“Code Red. If I don’t make it out alive, I love you.”
“What’s Code Red? What’s going on?”
“Someone is shooting. I’m in the auditorium with a bunch of people. We’re in lockdown.”
This was the text exchange between me and my then 16 year old son, who was a Junior at Millard South High School in Omaha.
It was absolutely stunning. Beautiful countertops, beautiful carpet. Everything brand new. And the master bedroom – oh, so romantic with beautiful windows. This would be where they would make love. I was thrilled for my friend. She’d stumbled into this fantastic man. He was so kind, so good. He was handsome, loved her kids and was financially secure. And he loved her. She was living a miracle. Her life had been such a mess. She certainly deserved a wonderful man and future filled with love and security. And so did her kids. But, I cried myself to sleep that night.
“Where’s MY miracle?” I whispered and tried to pretend I wasn’t praying to a God I shouldn’t question. But I was.
“Pain nourishes your courage. You can’t be brave if you’ve only had wonderful things happen to you.” I love that quote. Mary Tyler Moore said it.
Her sentiments mimicked what I felt in the middle of a sprint triathlon race – of all things.
It’s the hardest part of the race. The first mile of the run – right after the bike ride. If I’m going to stop and quit at any part of the race, that first mile will be it. If I’m going to have any mind failure…it’s there. But I’ve also had the most amazing thoughts at this point in the race. And it’s there that this thought came to me:
It Takes Courage To Fail.
“I never got to watch my parents get old,” my friend told me as we sat at his kitchen table. His parents both died when they were in their early 60’s. Cancer was the executioner. And although he’s outlived them now by several years, he feels like he missed out on watching them age.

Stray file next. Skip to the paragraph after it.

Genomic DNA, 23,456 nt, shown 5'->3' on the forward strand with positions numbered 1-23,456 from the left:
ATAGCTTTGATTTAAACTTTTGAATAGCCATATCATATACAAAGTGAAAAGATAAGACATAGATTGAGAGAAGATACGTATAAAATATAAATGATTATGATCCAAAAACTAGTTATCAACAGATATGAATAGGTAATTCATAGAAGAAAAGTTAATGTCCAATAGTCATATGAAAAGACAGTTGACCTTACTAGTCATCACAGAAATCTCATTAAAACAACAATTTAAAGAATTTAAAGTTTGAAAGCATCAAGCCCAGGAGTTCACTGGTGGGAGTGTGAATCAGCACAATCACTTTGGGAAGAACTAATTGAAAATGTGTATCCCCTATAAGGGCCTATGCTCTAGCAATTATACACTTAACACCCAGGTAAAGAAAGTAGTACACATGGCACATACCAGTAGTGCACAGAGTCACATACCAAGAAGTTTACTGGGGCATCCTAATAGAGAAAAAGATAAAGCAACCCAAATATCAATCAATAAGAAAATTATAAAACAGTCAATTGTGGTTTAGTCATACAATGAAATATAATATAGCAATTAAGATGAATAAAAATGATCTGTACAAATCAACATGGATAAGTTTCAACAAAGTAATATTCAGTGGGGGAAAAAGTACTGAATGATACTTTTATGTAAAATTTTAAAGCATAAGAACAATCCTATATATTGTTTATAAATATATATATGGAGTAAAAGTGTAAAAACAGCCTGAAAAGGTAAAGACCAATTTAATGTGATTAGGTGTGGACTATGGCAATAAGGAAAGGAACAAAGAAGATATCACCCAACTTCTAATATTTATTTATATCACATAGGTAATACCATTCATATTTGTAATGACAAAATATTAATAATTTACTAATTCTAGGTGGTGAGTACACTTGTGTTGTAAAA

I remember at the mortuary, looking at his body there on the table. My ex-husband. He was at the mortuary by choice and his own gun. He and I sorta grew up together since we had been high school sweethearts. We started dating when I was 16 and he was 17. But after 20 years of marriage, it crumbled and he quickly remarried. Two years later, there I stood over this face I knew so well.
“Don’t touch!” my mom gently scolded as I stretched out my hand towards the kitchen table. But the eight-year-old me was so fascinated by what I saw. It was hard to resist. I wanted to touch all the shininess laid out before me. Continue reading
I stared down at the notepad where I had scribbled the caller’s name. It had taken me a few minutes to put it together. But I think. . . Yes, I was talking to the shooter’s dad. The name he’d given me sounded so familiar but I was also trying to pay attention to what he was saying — or trying not to say.
“…because I prayed about it.” These painful words came from a fairly well-known Christian author and speaker. After hearing that, I almost walked out of the big auditorium filled with other women. She started to talk about her fantastic husband and how she’d prayed for him and that’s how he became fantastic. The pain in my core dug in deeper as I thought about what I was going to go home to that night.